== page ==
The Council requested presentations from a representative of the National Academy of Sciences on the two recent reports: “Data and Management Strategies for Recreational Fisheries with Annual Catch Limits” and “The Use of Limited Access Privilege Programs in Mixed-Use Fisheries” Information and insights contained within the reports may help the Council to address management challenges and explore recommended alternative management strategies.
The Council continued work on a draft Framework Action that aims to transition the federally permitted Gulf shrimp fleet to a new platform for vessel position data collection and transmission. This will replace the cellular electronic logbook program which stopped transmitting shrimp effort data at the end of 2020, due to the expiration of 3G network support. The Council modified alternatives in the document to clarify that vessel position data would only be archived when on a fishing trip. The Council also modified alternatives to define which vessels would be required to install a Vessel Monitoring System or cellular-based electronic logbook. The Council discussed whether the current technical specifications for Vessel Monitoring Systems are suitable for the Gulf shrimp fleet. The Council decided to create a working group to reconcile issues with the technical specifications, data collection and security needs, and the needs of the industry before moving forward with the document.
The Council worked on a Public Hearing Draft of Coastal Migratory Pelagics Amendment 32, which considers modifying cobia catch limits; apportionment between the Gulf and Florida East Coast (FLEC) Zones; sector allocations in the Florida East Coast Zone; and management measures including possession limits, vessel/trip limits, and minimum size limits. A recent update stock assessment for cobia showed that the stock is not overfished but is currently experiencing overfishing. The assessment used the new Marine Recreational Information Program Fishing Effort Survey (MRIP-FES) data, which increased the estimates of recreational catch and effort. Based on the assessment, the Council’s Scientific and Statistical Committee recommended new overfishing limits and acceptable biological catch levels for 2021-2023 and beyond. While the assessment projections appear to allow for increased harvest, they actually represent an approximate 30% reduction from the current allowable harvest because of the conversion to new MRIP-FES data. The Council approved the document for public hearings with a preferred alternative that would reduce cobia catch limits based on the Scientific and Statistical Committee recommendations. Preferred alternatives would also modify the apportionment between Gulf and Florida East Coast Zones to 63% and 37% respectively, retain the 8% commercial and 92% recreational allocation in the Florida Ease Coast Zone, and increase the Florida East Coast Zone minimum size limit to 36 inches fork length. The preferred alternatives would use the Gulf Council’s ACL/ACT Control Rule to calculate annual catch targets (ACTs) for the Gulf Zone and for the recreational sector in the Florida East Coast Zone. The preferred alternatives would also reduce the commercial and recreational daily bag limit to 1 fish per person and create a commercial and recreational vessel limit of two fish per trip in the Gulf. Finally, the preferred alternatives would modify the framework procedure to update the responsibilities of each Council for setting regulations for coastal migratory pelagics. Since cobia is jointly managed, the South Atlantic Council will review this document at its September meeting. The Gulf Council will publish a public hearing video and host a series of in-person and virtual public hearing meetings to collect comments before final action is scheduled in October.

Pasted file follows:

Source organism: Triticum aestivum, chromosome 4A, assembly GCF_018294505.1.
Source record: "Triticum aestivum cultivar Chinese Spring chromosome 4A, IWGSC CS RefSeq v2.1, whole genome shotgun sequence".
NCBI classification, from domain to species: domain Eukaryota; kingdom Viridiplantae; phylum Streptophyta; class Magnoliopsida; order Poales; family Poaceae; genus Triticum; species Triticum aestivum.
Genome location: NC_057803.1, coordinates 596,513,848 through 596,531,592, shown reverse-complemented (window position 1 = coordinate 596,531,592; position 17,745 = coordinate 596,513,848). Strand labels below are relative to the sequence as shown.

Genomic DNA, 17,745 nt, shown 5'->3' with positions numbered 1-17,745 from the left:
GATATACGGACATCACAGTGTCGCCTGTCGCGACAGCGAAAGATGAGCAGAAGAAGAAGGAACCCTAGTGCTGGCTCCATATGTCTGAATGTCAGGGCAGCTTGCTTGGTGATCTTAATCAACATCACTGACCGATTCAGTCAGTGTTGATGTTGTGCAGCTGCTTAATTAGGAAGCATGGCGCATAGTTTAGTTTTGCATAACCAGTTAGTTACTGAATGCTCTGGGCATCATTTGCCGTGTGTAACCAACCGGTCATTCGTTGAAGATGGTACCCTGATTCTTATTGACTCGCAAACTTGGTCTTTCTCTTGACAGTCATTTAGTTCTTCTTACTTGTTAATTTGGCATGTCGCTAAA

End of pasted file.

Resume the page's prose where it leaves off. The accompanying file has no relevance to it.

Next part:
Scientific and Statistical Committees
The Council populated its Special Coral and Special Shrimp Scientific and Statistical Committees. The Scientific and Statistical Committees are comprised of professional biologists, economists, sociologists, and other scientists that advise the Council on the scientific, technical, social, and economic aspects of the fisheries in the Gulf. The list of people who have been selected to serve for a three-year term can be found here.